Awareness: A Plea for Local Empathy

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autism_childby Jerika L.H.

Last week, I accompanied two friends to the movies to see The Witch. As the opening credits began to roll, two women and a child in what appeared to be a wheelchair came in and found a seat to the right of us on the ground level.

She turned the wheelchair to face the wall opposite the movie screen and gave her son some blankets and stuffed animals. Seconds later, the child began to let out an intermittent, light moan and rock back and forth, which indicated that the child was special needs.

About 10 minutes into the film, a woman in the upper rows shushed the child as he was moaning. About two minutes later, she shushed him again and the man she was with said, “Can you please quiet your kid?”

The mother didn’t respond and everyone went back to watching the film for another 15 minutes. When the child went back to lightly moaning, the woman went down the row to where the two women and child were seating and semi-whispered, “Excuse me but the noises are very distracting. This is a theater and we are trying to watch a movie.”

The mother responded loud enough for everyone to hear, “I’m sorry but my child is special needs! We have every right to be here.” The woman quipped back, “I’m not saying you don’t have a right to be here but, come on. You’re not being very courteous.” The mother was not going to back down.

“Courteous? You are the one who shushed an autistic child and are now talking during the film, distracting everyone else.” The woman’s husband came down to defend her. “This isn’t a kid’s movie! Take your kid home! He’s scared. That’s abuse!”

The mother retorted. “I’m the mother, that is up to me. You don’t know my child, please don’t tell me what is best for him. He is not in view of the screen and is fine. He moans because he is autistic.”

The man responded, “So what if he can’t see the screen, even the music is scary. Autistic kids are sensitive to that.”

By that time, someone had notified the theater staff and the lights in the theater turned on. An employee walked in and stood by the entrance ramp as the couple went back to their seat. The mother was noticeably upset and was being consoled by her friend. She lasted only another minute or two before gathering her things and leaving. The lights resumed and we all went back to watching the film.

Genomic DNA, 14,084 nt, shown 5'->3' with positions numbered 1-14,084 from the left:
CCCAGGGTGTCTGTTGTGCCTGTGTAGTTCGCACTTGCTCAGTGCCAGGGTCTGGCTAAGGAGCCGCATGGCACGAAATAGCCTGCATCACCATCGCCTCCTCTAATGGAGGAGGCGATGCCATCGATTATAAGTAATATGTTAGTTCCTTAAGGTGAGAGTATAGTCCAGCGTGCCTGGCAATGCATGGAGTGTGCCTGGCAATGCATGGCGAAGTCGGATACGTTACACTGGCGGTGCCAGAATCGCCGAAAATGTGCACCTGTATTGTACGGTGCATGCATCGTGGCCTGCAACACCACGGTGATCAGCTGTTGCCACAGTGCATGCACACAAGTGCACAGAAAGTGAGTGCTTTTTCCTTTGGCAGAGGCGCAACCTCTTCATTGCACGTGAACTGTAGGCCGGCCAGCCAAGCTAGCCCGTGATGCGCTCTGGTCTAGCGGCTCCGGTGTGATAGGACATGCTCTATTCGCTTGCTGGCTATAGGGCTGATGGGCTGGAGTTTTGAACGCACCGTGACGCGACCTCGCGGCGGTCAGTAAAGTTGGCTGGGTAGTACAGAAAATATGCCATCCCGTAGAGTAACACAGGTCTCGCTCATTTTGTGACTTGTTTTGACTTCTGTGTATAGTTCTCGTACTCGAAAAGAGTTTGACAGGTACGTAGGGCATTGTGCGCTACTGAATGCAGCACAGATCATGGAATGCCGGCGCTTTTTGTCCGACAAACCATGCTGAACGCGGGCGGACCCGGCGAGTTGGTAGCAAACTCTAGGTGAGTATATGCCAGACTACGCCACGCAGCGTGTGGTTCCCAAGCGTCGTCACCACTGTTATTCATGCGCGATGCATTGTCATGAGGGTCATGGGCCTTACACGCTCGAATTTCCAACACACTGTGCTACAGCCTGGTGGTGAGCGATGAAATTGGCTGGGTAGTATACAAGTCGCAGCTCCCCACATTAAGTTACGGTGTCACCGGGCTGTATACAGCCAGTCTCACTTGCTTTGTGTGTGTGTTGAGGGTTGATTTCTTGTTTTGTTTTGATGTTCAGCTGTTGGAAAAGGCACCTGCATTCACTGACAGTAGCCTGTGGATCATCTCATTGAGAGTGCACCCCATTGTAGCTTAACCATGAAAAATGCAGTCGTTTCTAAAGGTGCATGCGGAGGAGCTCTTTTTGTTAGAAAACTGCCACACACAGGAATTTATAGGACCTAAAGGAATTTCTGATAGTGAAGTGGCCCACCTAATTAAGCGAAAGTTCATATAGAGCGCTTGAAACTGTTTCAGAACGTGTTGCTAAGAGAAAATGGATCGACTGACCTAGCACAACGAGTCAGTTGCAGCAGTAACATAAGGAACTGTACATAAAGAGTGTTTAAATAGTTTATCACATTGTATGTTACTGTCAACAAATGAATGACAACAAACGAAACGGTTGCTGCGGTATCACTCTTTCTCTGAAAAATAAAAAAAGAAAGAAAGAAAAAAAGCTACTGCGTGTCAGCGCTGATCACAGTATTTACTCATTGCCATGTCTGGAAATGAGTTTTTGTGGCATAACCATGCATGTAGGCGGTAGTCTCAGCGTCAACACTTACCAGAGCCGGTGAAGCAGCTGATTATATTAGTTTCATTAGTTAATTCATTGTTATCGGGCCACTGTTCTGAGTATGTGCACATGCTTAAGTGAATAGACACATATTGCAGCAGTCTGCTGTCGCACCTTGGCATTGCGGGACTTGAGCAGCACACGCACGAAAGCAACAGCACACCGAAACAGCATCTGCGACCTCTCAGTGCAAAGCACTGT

As soon as it ended, I was surprised to find that my two friends were quite polarized by the issue.

One remarked that “the guy was right… it’s not a kid’s movie. And it was impossible to hear or concentrate while he was moaning.” At the same time, the other said, “They were just using that as an excuse to make them leave. The child can’t help it, the family lives with that every day. If you have to be inconvenienced for 120 minutes, then so be it. Just tune it out. It’s about inclusion.”

As we exited the theater and dumped our trash, the mother and her two companions were standing at the corner, as if to invite anyone to confront her if they felt they needed to. She had obviously been crying. My friend commented to her, “I’m so sorry! That was so horrible. You should have stayed.”

With a few tears escaping she said, “Yeah, it’s really hard. People are so ignorant.” She divulged to us that this was her first child and she dedicated every minute of her day to taking care of him.

She also told us that he was hearing impaired, did not have his hearing aid in and is soothed by the dim lighting of the theater. He moans constantly as a comfort and it does not indicate that he is scared or overstimulated.

She described him as very low functioning and the light of her life. She said that the most exhaustive part of taking care of a special needs child is not the 24-hour care, it is dealing with public misconceptions.

Ironically, March is developmental disabilities awareness month. This issue raises a number of questions about social attitudes regarding developmental disorders and the popular belief that it is the parent’s job to discipline when a child expresses behavior that might seem disruptive, but is actually quite normative for autism.

In fact, in a recent study of special needs families, parents admitted that the main stressor in living with a disabled child was public judgment, followed second by financial burden.

Although Davis is commonly known as a progressive and accepting place, many families experience the dirty looks and snickers as they are out and about with their special needs child.

Arnetta V. has an autistic nine-year-old son. She says snide comments and cold shoulders have just become a part of daily life. She describes, “Just the other day, we were walking up to the Dos Coyotes on Covell. My son was upset because he wanted to go into the PetSmart first.

“When he gets mad, he has learned from his aide worker to sit down and put his head in his arms and count. This is a long, long way from the tantrums he used to throw, where he would punch me and scream. Anyway, I just let him be as I was told to do.

“He was a few feet away from me and I heard a woman who was leaving Dos Coyotes say, ‘What kind of parent lets their kid sit on the filthy floor? Geez, dumbass people really need to stop having kids when they don’t know what the f*** they’re doing.'”

She says she used to confront people, but has just learned to try and let it go because her son can sense the unpleasant energy and feels scared and unsafe.